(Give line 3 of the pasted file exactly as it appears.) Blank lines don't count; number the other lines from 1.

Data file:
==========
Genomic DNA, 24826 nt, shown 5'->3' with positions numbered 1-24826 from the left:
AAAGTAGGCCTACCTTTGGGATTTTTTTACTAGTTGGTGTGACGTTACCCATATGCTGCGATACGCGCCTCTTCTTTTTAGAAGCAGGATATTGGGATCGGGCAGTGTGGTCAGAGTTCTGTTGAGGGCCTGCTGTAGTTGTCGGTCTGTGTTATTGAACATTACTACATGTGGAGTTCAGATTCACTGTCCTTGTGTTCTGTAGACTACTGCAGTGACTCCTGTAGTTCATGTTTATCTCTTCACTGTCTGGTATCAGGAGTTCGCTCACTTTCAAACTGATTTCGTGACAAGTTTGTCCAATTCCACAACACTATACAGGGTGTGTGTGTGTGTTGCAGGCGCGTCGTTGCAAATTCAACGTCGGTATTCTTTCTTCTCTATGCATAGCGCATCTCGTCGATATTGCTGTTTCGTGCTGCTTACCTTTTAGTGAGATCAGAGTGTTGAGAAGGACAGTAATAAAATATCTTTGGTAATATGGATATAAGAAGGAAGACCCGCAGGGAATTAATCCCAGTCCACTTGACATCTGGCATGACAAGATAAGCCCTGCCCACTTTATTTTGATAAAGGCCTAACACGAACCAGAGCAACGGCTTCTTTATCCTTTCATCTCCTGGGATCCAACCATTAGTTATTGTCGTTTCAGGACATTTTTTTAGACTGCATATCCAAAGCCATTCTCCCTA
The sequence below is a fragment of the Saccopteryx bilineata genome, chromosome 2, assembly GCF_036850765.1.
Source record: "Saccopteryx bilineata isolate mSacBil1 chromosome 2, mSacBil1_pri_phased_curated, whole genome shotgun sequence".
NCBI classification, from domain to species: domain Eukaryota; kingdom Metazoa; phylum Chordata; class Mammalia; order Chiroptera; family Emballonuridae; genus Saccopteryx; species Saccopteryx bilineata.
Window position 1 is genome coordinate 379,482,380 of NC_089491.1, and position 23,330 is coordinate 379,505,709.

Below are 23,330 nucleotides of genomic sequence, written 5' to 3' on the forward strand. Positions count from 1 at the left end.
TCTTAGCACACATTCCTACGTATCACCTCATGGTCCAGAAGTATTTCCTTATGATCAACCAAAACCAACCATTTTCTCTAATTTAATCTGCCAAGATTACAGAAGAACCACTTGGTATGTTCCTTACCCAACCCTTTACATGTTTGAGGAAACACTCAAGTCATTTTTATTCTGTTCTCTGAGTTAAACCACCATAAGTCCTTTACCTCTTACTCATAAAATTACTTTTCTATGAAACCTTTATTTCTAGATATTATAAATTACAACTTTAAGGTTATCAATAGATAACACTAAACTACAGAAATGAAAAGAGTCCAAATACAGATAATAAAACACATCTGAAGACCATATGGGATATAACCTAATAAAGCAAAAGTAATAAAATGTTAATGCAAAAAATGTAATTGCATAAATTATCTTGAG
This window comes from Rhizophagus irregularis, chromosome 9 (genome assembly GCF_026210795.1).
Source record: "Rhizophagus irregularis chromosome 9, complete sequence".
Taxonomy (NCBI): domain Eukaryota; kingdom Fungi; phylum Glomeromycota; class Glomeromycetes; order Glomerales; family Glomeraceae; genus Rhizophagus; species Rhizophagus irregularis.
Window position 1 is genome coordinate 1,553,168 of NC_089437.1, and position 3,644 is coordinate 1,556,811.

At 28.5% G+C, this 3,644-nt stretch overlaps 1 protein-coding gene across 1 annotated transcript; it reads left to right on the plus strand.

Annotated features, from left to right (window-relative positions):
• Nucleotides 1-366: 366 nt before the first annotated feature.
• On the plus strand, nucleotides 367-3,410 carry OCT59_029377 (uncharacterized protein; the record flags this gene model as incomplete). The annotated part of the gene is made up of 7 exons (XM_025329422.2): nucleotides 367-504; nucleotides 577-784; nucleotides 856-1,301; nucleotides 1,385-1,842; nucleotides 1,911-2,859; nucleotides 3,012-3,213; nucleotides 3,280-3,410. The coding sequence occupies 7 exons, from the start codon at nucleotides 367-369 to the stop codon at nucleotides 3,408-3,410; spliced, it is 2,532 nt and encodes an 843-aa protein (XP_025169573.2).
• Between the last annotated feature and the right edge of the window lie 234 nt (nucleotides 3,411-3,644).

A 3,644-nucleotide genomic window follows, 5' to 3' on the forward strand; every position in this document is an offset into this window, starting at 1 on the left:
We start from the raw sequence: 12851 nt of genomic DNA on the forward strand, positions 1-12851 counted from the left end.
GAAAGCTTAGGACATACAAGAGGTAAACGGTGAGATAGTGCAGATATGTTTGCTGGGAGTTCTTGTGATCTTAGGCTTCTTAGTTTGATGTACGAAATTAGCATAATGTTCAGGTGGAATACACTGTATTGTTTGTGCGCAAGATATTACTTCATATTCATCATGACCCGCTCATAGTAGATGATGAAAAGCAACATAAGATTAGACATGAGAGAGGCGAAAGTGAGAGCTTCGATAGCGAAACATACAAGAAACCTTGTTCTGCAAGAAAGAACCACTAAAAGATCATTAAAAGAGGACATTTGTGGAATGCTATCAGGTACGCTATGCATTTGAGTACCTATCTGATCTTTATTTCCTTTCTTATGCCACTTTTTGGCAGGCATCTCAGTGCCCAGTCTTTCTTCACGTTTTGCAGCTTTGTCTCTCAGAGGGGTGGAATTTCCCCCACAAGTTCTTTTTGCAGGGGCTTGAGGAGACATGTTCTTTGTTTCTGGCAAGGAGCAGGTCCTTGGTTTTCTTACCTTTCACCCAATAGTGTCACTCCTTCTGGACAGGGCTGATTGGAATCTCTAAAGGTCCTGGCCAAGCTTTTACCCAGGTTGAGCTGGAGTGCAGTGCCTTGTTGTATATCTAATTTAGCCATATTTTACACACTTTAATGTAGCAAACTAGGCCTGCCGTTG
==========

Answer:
The sequence below is a fragment of the Saccopteryx bilineata genome, chromosome 2, assembly GCF_036850765.1.